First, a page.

557,740 For camp and field equipage,

270,000 For the medical and hospital departments,

200,000

For ordnance and ordnance stores,

928,000 For fortifications,

497,000 For arsenals, magazines, and armories,

352,208 For the quarter-master-general's department, in

cluding fuel, straw, barrels, quarters, tools, and all expenses incident to transportation,

2,300,000 For contingencies,

305,317 For purchasing books, maps, and plans,

2,500 For the salary of the commissary-general of purchases,

· 3,000 For the salaries of the clerks employed in the offi

ces of the adjutant-general, of the commissarygeneral, and of the quarter-master-general,

8,000 For the purchase of books and apparatus for the military academy,

12,000 For the Indian department,

164,500 For the repayment of the sum of 527 dollars, be..

ing a balance due the state of Maryland of monies paid by that state to the United States, as the purchase money of public arms, which had not been fully supplied,

527 For defraying the expenses of the navy, during the year 1813: the following sums, that is to say: For the pay and subsistence of the officers, and pay of the seamen,

$1,668,000 For pay due to the officers and crews of the

public ships and other vessels in commission for the year 1812,

365,000 For provisions,

775,000 For medicines, instruments, hospital stores,

and all expenses on account of the sick, 100,000 For repair of vessels,

640,000 For freight, store rent, and all other contingent expenses,

250,000 For expenses of navy-yards, comprising docks

and other improvements, pay of superintend_ants, store-keepers, clerks, and labourers, 30,000 For ordnance, and for ordnance and military stores,

100,000 For pay and subsistence of the marine corps,

including provisions for those on shore, and forage for the staff,

245,391 70 For clothing for the same

71,788 10 For military stores for the same,

27,608 75

For medicine, medical services, hospital stores,

and all other expenses on account of the sick belonging to the marine corps,

20,000 For quarter-masters' and barrack-masters'

stores, officers' travelling expenses, armorrers’and carpenters' bills, fuel, premiums for enlisting men, musical instruments, bounty to music, and other contingent expenses of the marine corps,

46,000 For building and equipping four seventy-fours and six frigates,

2,500,000 For building six sloops of war, and for building vessels on the lakes,

900,000 For establishing a dock yard,

100,000 For defraying the expense of preparing, print

ing, signing, &c., the treasury notes, and for commissions on their sale,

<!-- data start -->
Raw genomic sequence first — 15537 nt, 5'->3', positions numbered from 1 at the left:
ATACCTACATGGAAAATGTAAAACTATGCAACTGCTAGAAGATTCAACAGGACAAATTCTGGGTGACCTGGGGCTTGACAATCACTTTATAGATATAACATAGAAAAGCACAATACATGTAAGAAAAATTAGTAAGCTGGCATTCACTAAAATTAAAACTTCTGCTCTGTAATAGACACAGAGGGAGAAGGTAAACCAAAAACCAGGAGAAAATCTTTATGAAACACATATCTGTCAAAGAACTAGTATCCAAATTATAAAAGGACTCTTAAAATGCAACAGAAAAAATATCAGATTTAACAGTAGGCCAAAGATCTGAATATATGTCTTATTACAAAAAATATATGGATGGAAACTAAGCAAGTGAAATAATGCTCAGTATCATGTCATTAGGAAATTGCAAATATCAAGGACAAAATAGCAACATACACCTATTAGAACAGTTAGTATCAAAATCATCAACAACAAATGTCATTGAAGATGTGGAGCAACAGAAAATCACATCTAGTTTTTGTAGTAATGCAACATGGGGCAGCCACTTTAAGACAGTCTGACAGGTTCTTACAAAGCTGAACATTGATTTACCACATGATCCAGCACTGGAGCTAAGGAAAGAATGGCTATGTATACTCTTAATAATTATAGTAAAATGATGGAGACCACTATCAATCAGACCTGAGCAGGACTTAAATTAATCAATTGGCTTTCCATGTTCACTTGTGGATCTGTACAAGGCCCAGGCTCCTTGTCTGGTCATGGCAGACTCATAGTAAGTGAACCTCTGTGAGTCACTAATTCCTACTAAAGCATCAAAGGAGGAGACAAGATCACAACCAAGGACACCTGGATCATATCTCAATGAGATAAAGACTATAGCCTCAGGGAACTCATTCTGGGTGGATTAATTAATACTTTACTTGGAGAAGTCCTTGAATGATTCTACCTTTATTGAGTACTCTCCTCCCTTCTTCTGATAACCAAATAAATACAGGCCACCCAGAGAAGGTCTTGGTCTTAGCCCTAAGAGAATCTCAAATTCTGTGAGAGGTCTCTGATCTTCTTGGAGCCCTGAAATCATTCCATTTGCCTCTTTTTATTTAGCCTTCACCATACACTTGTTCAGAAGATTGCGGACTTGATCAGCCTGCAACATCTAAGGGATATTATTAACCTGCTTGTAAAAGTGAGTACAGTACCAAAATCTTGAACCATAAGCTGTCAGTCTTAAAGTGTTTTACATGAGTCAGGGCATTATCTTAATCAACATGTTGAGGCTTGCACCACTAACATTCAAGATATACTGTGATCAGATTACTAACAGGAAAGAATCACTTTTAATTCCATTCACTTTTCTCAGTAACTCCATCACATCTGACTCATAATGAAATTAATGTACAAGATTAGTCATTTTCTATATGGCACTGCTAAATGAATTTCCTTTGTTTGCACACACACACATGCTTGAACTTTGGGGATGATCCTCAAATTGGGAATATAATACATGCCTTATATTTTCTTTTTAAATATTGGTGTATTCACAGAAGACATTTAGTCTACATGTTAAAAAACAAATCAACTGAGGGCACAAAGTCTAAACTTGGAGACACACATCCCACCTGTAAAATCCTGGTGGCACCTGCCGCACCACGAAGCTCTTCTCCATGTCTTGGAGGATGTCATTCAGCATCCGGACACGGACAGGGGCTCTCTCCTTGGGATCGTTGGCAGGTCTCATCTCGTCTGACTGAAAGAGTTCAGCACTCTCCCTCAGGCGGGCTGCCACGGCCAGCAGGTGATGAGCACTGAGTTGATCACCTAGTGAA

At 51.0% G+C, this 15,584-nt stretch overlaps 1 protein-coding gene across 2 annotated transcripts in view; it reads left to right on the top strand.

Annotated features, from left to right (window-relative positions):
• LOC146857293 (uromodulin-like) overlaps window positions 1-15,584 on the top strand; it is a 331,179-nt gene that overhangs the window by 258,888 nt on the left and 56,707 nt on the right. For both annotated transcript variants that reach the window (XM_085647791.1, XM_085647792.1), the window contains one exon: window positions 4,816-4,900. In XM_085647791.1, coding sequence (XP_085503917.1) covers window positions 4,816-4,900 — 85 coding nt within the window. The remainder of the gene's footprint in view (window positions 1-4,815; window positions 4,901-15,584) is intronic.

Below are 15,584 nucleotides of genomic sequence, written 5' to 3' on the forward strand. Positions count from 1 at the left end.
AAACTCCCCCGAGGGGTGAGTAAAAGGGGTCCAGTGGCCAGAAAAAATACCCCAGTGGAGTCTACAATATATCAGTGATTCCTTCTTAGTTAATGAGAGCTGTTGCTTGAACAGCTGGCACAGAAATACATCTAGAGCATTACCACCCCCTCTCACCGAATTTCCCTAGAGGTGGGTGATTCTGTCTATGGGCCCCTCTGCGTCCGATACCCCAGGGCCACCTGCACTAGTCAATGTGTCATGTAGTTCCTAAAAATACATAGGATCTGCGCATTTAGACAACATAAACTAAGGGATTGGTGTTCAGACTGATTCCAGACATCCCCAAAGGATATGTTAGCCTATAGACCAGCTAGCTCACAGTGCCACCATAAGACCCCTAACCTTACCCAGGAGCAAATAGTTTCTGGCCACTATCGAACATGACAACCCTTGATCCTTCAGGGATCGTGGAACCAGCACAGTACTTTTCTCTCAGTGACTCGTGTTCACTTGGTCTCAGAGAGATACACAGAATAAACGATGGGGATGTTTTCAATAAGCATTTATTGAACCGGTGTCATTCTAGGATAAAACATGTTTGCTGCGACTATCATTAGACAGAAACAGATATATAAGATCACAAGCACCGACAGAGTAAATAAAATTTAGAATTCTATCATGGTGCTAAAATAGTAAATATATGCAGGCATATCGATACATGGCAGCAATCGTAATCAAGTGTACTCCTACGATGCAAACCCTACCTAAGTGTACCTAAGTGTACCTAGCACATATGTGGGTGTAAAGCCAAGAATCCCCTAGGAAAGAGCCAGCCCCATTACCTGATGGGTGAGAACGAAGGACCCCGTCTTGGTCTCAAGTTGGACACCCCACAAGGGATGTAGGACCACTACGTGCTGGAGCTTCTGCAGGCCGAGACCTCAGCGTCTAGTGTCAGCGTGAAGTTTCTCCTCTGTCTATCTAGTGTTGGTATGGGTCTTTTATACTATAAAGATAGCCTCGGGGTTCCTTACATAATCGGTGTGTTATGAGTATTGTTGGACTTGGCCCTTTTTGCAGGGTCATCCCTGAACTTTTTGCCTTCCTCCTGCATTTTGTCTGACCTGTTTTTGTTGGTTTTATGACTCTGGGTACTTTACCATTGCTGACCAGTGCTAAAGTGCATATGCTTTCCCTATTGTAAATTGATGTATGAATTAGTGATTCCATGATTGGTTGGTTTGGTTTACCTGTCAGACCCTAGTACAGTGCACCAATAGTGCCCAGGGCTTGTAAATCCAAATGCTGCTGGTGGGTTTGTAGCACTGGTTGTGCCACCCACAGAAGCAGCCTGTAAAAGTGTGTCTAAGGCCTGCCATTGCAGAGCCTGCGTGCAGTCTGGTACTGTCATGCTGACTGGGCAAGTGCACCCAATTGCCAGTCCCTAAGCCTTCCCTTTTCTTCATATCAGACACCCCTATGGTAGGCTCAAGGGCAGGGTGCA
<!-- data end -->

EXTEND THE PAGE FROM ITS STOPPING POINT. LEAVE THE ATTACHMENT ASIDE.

65,000 For rewarding the officers and crews of the Constitution and Wasp,

125,000 For alterations and repairs in the capitol,

5,000 27. This session of congress ended on the 3d of March, 1813, by the expiration of their constitutional term. .

13th CONGRESS

1st SESSION.

CHAPTER IV.

$1. Meeting of the 13th congress. $2. Election of speaker. $ 3.

Message of the president. Š 4. Russian mediation. 5 5. Conduct of the war. $6. Internal revenue. 57. Treasury report. 58. Report of the committee of ways and means. $ 9. Direct tax. % 10. Tax on stills. 511. On refined sugar. $ 12. On licences to retailers. $13. On sales at auction. $14. Duties on carriages. 515. Stamp duties. 516. Commencement of the taxes. 17. Penalties. | 18. Terms of payment. $ 19. Collection. 5 20. Assessment and collection of the direct taxes. $21. Continuance of the internal duties. $ 22. Debate on the tax bills. S 23. Votes on their passage. 5 24. Tax on imported salt.

01. A NUMBER of important objects having been left unfinished by the constitutional demise of the 12th congress on the 4th of March, 1813, particularly the settling a revenue to meet the increased expenses incident to a state of war, and to make up the deficiencies occasioned by the consequent stagnation of commerce, it became necessary to hold an extra session early in the ensuing summer. The 24th of May had therefore been fixed by law for that purpose.

Accordingly, at 12 o'clock of that day, Elbridge Gerry, esq. the vice-president of the United States, took his seat in the senate chamber. On calling over the roll it appeared that there were 25 members present, which being more than a quorum, the vice-president rose and delivered an appropriate address, and the usual preparatory orders were adopted.

In the house of representatives, the late clerk called to order precisely at 12; the roll of the members was then called over by states, when it appeared that 148 members had answered to their names.

02. A large majority having been thus ascertained to be present, the house proceeded to the choice of a speaker. Three tellers were named by the clerk, who, after counting the ballots, reported the votes as follows:

For Henry Clay 89

Timothy Pitkin 54
Scattering